“Not me, Paul replies. I understand that, she is fromQuebecwhere the lyrical nationalism is still active.  “Quebec’s quite new revolution” uses that kind of outrageous metaphor like Chartrand, the leader from the 70’s.” 

“It is not only someQuebecproblems.  It is a Western problem.  Minorities succeed faster if they married a white person.  Third world Asian women with their pragmatism status can tell us more about it.  More than 60 per cent of single Asian women living inAmericawant to marry white men and 40% did it.  InSeattle, Philippians’ women beat the world record.  Most of the time, they ended with a rude red neck or a pervert bisexual man with low ethical principle.”

“Black people might get rid of their consciousness if they want a complete liberation, Paul confirms not by cutting penises and clitorises.” 

Roland Bastien:   The day he turns a ghost

“What do you mean by that Paul?  Susan asks with flamed eyes, ready to attack.”

“They have to review codes that govern their speech and deed.  Addim Bass shown Black people can empty any system.”

“Well Paul, this is a very Buddhist point of view.  The reality is not that simple in the daily basis.  The equity never takes place the way it supposed to.  Xenophobes and Racists always stigmatize any incidents dictated by that duality.  Now the extreme Nationalist right wing in any occasion rationalizes their deeds.  Parizeau, form the Quebec Party, after the second referendum disaster accused the immigrants to be the architect of that infectious result, instead of acknowledge his lack of leadership and take responsibility for it.  They lynched some immigrants in the street that night and burned their locals and businesses.  He might feel in peace when he knew what happens.”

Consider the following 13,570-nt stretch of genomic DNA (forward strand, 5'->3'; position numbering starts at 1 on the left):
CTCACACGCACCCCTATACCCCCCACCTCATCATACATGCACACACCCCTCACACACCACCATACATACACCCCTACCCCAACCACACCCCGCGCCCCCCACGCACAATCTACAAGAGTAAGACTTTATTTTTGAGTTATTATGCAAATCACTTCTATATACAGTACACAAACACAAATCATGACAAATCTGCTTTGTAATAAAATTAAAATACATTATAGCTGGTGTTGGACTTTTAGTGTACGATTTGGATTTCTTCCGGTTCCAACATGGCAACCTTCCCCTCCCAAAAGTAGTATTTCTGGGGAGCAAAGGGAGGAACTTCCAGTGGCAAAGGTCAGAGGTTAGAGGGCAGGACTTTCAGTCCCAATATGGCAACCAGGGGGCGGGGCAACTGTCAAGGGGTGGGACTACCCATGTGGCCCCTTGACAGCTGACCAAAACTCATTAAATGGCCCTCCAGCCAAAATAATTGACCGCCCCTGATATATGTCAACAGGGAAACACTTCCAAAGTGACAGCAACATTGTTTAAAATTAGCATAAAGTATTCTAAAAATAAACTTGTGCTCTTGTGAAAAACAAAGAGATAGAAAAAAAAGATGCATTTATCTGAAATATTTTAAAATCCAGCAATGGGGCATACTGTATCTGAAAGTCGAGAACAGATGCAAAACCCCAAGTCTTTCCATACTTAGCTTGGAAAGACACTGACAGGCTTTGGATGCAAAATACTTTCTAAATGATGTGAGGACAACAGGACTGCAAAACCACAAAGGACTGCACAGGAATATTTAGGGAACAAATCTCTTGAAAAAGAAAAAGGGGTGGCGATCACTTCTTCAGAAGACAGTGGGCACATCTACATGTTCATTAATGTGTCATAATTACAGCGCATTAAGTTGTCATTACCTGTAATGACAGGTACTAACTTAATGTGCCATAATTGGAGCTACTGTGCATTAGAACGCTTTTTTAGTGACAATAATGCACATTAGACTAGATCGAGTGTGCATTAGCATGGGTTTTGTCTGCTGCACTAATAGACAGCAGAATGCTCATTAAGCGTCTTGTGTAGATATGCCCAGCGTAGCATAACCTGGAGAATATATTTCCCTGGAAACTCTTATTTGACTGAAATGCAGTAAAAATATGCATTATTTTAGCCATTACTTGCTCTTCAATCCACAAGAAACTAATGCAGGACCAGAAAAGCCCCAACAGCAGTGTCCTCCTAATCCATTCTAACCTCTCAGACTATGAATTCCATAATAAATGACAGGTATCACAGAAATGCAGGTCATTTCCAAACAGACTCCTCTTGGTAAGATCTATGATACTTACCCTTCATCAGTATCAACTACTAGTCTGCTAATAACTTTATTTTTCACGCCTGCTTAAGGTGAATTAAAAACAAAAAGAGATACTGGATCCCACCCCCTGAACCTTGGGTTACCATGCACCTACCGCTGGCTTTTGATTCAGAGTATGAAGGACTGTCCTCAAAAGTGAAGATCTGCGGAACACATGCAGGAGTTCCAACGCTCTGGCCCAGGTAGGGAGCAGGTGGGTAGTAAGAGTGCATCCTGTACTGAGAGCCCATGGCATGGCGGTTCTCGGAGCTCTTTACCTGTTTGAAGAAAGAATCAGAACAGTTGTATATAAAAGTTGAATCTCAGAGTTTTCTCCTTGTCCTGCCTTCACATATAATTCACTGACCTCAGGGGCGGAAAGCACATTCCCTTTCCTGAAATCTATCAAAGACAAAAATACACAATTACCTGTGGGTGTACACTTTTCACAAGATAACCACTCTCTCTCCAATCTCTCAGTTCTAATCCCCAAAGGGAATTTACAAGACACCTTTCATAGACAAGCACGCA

“Facing that prejudice all the time, Suzanne asserts, in any social fabrics, makes it hard for blacks to be a part of a National plan.  In the white people mind, they will be Canadian only after three generations, whenQuebec, in the other side wants them to be by force like them.  OCanada.”  

“To avoid victimization, Paul unfolds; black Atlantic people have to cultivate their mind.  The liberation process is very long and difficult for those who choice to be Canadian.  To see into prejudice a challenge and reach a liberation goal, have to become a natural attitude.  The mind does understand that, life is an illusion.  Sometime it acts like giving us the unknown code to decrypt facts.  We often fail.  It is like being a paper boat over the ocean in a rough wind - a spate.  Cutting illusion and empty the consciousness it is what we may do.  Someone might ask how we can re-format our consciousness.  How

Roland Bastien:   The day he turns a ghost

can we feel things without that link to the harsh memory?  I ask myself often those questions too.  Do I have to deny my existence to get in that encoded system?  The answer is inside this crystal bowl here.  We may see things without their own contain, as if they were empty and trust our process to make them empty.”

“Do you really believe in that?  She hisses.  Her eyes shine fire and her lips erected.”

“I do.  I want a total liberation without being slunk into so call human conditions.”